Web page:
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If one thing could bring students together this weekend, other than the Blue-Green Rivalry game, it was CultureFest.

The Rio de Janeiro Carnival-themed festival, put on by the Cross Cultural Centers, showcased a variety of student talent through arts and crafts, fresh food and drinks, dance routines and musical performances.

The day would go long, running from 11 a.m. to 5 p.m. and for the 32 student-run booths participating, it would stretch even further after prep work, setup and takedown were all accounted for.

Civil engineering sophomore Oscar Sandoval, who worked Lambda Theta Phi’s booth selling elotes, said they came out at about 9:30 a.m.

“There were already a lot of friendly faces out though,” Sandoval said. “So it’s been good.”

Most students running booths brought up how friendly the entire atmosphere was, often adding that it may have been because CultureFest was designed to be a sharing experience.

“I’m here to support everybody else — to see the nice differences in our cultures… and I’m happy to be involved,” child development senior Laura Alvarez said.

Michelle Zaludek/Mustang News

The event was filled with performances from different cultural organizations, including dance routines by the Korean American Student Association, bellydancing instructor Majida Fk and Mexican folk dance group Imagen Y Espíritu Ballet Folklórico de Cal Poly, as well as musical performances by the Arab Music Ensemble and Samba Loca.

Food and drink were heavily emphasized as an important way for different cultural organizations to share a little bit more of themselves.

“It’s one of the few times we can get cultural food in SLO,” said sociology junior Rito Yi, working the Omega Xi Delta booth selling chicken bowls.

Alvarez, working the Lambda Theta Alpha booth, which sold orange and lemon aguas frescas this year, explained that they did so to show culinary diversity from their ethnic group.

“It’s good for Cal Poly to know that we have drinks in our culture, too,” Alvarez said. “Not just food.”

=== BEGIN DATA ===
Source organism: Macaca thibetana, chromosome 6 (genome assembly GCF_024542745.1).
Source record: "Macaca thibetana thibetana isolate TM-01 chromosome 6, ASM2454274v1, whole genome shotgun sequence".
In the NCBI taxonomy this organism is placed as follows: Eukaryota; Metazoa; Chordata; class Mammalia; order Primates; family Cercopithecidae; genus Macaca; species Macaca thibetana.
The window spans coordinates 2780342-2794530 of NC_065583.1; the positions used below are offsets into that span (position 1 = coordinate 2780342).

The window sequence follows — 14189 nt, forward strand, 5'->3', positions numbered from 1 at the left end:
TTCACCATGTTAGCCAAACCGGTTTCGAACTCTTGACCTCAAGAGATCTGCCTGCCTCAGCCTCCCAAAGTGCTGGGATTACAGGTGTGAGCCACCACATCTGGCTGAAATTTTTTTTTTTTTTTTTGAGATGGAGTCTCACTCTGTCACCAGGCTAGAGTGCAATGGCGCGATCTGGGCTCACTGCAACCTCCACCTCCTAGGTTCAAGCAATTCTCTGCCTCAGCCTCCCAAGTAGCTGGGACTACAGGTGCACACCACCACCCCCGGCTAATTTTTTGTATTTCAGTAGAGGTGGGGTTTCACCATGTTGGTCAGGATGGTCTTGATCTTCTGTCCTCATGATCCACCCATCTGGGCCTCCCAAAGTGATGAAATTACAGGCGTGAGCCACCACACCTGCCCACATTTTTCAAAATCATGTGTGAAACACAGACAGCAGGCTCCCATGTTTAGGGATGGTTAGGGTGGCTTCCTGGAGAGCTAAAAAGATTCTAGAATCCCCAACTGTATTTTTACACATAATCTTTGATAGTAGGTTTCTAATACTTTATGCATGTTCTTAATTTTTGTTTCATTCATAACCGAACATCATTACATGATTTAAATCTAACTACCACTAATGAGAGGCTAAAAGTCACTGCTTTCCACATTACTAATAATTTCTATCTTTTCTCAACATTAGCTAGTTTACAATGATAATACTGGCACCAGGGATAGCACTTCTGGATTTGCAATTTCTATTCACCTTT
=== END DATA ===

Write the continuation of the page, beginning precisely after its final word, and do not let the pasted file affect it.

https://www.youtube.com/watch?v=e9fAlXdEa4k

Psychology senior Wesley Choy, who worked the Thai-Vietnamese Student Association’s booth selling Thai tea, explained that their cultural club has a specific emphasis on food. Their members come together to share recipes for popular meals, including pho and hot pots, using some of their organization’s funds to purchase ingredients.

“We teach (club) members how to cook,” Choy said. “And then we bond over the food.”

Choy said the Thai-Vietnamese Student Association sticks to serving Thai tea at public events because they know it’s well liked and they want to give people a chance to try authentic renditions of it.

The Chinese Cultural Club’s fried doughnuts were also intended to bring a genuine cultural sample to Cal Poly, with a sweet twist. Philosophy sophomore Alex Chiang, who worked at the booth, explained that the doughnuts are usually served with rice porridge — and less sugar — as a common Chinese breakfast.

“It’s something casual, but with a lot of culture,” Chiang said.

Civil engineering junior Andrea Look, who worked the Chi Delta Theta booth selling cream cheese wontons, explained that sharing the wontons at CultureFest every year has become a tradition for them.

“I’m not sure why it started with wontons,” Look said, “other than they’re really delicious.”

For others, the food of the day was meant to be witty. History sophomore Sean Leavey, working the Student California Teachers Association’s booth, explained that they chose to showcase candied apples as a play off the teacher’s apple adage.

Other organizations used the day as a bonding experience. Food science junior Cam Clay, working the Black Student Union’s booth selling mixed-fruit lemonade, explained that not only the food, but the entire event, was a good way for students to promote cross-cultural bonding.

Clay said the Black Student Union acts as a safe space for him and his fellow group members.

Michelle Zaludek/Mustang News

“We enjoy each other’s company,” Clay said. “It’s like a family away from home.”

Specific events like CultureFest allow them to branch out and form relationships with other cultural organizations, Clay said.

Outside of sharing food, many said that CultureFest was important for showing the growing level of Cal Poly’s diversity.

“It brings everyone together,” said electrical engineering freshman Eden Rabishaw, who worked the Cal Poly Pride Center’s painting booth. “Everyone’s celebrating each other’s culture.”

Choy explained that when he first came to Cal Poly, CultureFest was significantly smaller — composed of about 10 booths off campus at Santa Rosa Park. Watching it grow has been rewarding for him.

“It puts minorities on the map,” Choy said. “It lets us represent our culture, and shows that Cal Poly is a very diverse place … and I love to see (CultureFest) getting bigger every year.”

Biomedical senior Tanner Quon, who worked the Omega Xi Delta booth selling chicken bowls, summed up the experience. 

“We get to help out our organization, make some money for ourselves, enjoy some chicken, have some fun, enjoy some culture,” Quon said. 

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